In short, my initial reaction was -- glad its available, probably not ready to standardize from a REpackaging perspective, but certainly hope that a lot of development, who are authoring original installs embrace the concept. Frankly though, I'd be 100% satisfied if third party authored installations and applications followed general rules and guidelines established years ago.

As for speaking with vendors (applications), it never hurts to try. Some vendors have gigantic walls around support and development and good luck talking to anyone useful, others are more than willing to explain, chat, and take advise. Always best to check out every possible resource you have though....

Your testing is functional testing and pretty much all I'd have as an option at this point as well. My concern with short SLAs would be simply that people hit the 'looks like its working OK' and its not working OK or small test run, and they are back to 'do over' stage under a different philosophy. This becomes part a time concern, part a concern that they may not be in the position to troubleshoot it properly, but more than anything, if I can't say that a majority of applications will support .NET isolation and I introduce it as a standard process, it makes me look a bit silly. :-)

I honestly need to reread those requirements several times, as I'd like to see if I could write something, even partially functional to gauge support for it. Again, not sure if header information and scans of an initial .MSI for certain table information will cut it, but something to look into if that elusive free time stuff comes along.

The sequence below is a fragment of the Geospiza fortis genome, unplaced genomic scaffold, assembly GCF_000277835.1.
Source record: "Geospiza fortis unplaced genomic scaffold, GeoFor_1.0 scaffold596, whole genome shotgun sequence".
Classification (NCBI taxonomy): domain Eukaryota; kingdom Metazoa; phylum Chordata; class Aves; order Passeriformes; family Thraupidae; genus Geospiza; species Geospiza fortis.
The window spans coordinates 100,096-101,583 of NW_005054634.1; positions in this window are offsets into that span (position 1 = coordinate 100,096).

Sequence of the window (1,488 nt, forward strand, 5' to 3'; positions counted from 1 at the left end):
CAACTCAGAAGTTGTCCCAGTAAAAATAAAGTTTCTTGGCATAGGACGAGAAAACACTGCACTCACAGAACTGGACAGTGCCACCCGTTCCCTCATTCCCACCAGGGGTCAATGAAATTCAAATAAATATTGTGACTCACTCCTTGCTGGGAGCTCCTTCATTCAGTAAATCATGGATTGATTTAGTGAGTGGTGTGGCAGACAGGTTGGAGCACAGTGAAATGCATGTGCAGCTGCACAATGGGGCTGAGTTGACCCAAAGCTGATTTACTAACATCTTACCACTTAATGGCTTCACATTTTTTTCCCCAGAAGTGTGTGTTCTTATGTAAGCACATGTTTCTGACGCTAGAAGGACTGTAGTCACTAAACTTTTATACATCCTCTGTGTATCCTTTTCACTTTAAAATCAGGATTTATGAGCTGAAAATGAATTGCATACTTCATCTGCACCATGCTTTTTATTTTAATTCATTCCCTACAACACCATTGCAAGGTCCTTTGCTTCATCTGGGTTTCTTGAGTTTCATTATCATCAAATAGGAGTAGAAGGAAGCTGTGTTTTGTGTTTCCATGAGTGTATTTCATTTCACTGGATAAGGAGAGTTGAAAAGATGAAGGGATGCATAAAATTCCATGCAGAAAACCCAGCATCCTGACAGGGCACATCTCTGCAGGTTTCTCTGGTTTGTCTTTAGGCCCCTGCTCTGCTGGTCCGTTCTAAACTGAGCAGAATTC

Answered 09/06/2004 by: cjr888
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It seems to me that the "only isolate if needed" approach may come back to haunt you. It's very true that many applications do not follow standards and cannot be isolated, but what keeps you from the following scenario?

Application A is packaged and deployed in January. Lets say it could be isolated with either .local or manifests, but there was no need for it so you didn't isolate it.

Application B is packaged in March. Turns out that it conflicts with Application A so you attempt to isolate. Then you find out Application B cannot be isolated easily, or at all.

How do you proceed?? Repackage & Redeploy App A?

I'd think the best standard to have is if an application can be isolated, it should be isolated. Down the line it will leave you more room to maneuver with apps that don't appreciate being isolated. As for the timeframe, that should be the technical manager's call. Give it "the 'ol college try" and if it exceeds the given timeframe, have a senior packager make an assessment if it is worth it to continue with the isolation effort.